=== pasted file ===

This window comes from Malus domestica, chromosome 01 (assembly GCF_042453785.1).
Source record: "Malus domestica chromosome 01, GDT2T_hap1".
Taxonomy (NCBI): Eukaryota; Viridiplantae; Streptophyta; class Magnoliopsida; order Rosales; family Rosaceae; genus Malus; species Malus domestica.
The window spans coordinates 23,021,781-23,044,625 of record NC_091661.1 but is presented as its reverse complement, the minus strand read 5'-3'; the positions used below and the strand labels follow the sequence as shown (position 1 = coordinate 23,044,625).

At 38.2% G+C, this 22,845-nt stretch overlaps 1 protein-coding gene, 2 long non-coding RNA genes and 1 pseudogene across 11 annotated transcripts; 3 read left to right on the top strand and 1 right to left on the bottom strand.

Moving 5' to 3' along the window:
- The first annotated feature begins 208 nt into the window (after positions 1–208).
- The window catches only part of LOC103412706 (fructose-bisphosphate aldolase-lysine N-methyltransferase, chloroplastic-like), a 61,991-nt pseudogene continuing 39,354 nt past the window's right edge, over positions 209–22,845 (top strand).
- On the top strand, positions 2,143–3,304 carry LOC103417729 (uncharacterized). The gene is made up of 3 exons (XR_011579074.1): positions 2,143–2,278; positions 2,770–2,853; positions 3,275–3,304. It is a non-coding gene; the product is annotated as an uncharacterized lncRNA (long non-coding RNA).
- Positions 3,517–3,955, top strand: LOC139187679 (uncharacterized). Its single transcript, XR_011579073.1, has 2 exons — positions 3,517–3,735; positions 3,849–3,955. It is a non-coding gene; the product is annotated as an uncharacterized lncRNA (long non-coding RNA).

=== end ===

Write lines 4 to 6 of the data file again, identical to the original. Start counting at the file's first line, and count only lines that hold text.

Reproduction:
The window spans coordinates 23,021,781-23,044,625 of record NC_091661.1 but is presented as its reverse complement, the minus strand read 5'-3'; the positions used below and the strand labels follow the sequence as shown (position 1 = coordinate 23,044,625).

At 38.2% G+C, this 22,845-nt stretch overlaps 1 protein-coding gene, 2 long non-coding RNA genes and 1 pseudogene across 11 annotated transcripts; 3 read left to right on the top strand and 1 right to left on the bottom strand.

Moving 5' to 3' along the window: